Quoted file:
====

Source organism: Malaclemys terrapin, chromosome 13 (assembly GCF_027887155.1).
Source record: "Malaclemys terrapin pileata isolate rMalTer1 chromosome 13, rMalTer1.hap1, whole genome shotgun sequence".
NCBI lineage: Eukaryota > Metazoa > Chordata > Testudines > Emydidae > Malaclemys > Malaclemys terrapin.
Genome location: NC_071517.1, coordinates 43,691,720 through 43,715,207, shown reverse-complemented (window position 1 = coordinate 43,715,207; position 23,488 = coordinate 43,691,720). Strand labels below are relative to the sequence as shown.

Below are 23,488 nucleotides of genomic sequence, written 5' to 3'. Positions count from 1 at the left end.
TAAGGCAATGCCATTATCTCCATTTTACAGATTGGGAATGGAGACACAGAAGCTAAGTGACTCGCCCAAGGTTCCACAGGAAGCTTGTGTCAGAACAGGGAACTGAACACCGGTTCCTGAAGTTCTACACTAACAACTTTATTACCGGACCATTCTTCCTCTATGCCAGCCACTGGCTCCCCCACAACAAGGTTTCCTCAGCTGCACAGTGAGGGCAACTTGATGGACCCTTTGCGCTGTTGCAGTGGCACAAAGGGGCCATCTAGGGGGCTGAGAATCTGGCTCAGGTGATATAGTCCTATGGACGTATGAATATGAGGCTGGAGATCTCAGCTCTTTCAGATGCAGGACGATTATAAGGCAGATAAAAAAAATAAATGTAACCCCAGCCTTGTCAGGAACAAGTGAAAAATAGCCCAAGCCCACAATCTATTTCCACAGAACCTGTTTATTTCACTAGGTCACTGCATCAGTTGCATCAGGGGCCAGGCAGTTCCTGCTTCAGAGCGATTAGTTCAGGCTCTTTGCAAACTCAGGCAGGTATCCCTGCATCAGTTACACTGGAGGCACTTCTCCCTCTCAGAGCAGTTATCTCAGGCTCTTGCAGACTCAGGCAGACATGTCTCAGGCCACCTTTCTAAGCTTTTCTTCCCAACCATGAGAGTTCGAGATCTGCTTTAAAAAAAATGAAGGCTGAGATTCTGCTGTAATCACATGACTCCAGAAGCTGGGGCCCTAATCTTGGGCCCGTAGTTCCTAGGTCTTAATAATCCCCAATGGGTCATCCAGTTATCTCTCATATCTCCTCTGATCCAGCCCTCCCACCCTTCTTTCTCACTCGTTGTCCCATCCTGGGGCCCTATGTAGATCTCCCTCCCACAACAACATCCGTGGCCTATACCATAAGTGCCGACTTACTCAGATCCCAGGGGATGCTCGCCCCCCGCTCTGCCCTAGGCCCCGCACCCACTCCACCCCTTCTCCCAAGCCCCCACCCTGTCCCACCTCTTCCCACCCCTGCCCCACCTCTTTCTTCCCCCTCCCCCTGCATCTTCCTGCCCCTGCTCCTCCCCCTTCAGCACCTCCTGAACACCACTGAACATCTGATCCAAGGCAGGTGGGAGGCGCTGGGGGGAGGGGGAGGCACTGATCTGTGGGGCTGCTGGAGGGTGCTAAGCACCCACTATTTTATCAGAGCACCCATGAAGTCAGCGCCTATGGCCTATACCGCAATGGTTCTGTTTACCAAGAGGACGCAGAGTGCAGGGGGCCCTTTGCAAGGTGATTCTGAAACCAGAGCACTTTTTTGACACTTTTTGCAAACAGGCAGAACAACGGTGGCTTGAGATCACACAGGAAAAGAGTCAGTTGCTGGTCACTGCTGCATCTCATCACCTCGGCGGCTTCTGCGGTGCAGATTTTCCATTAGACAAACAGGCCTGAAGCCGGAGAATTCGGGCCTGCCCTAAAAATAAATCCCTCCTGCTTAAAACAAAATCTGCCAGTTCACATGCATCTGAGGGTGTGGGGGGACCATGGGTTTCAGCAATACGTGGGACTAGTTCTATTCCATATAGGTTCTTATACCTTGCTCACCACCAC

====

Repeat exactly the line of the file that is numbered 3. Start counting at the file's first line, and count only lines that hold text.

NCBI lineage: Eukaryota > Metazoa > Chordata > Testudines > Emydidae > Malaclemys > Malaclemys terrapin.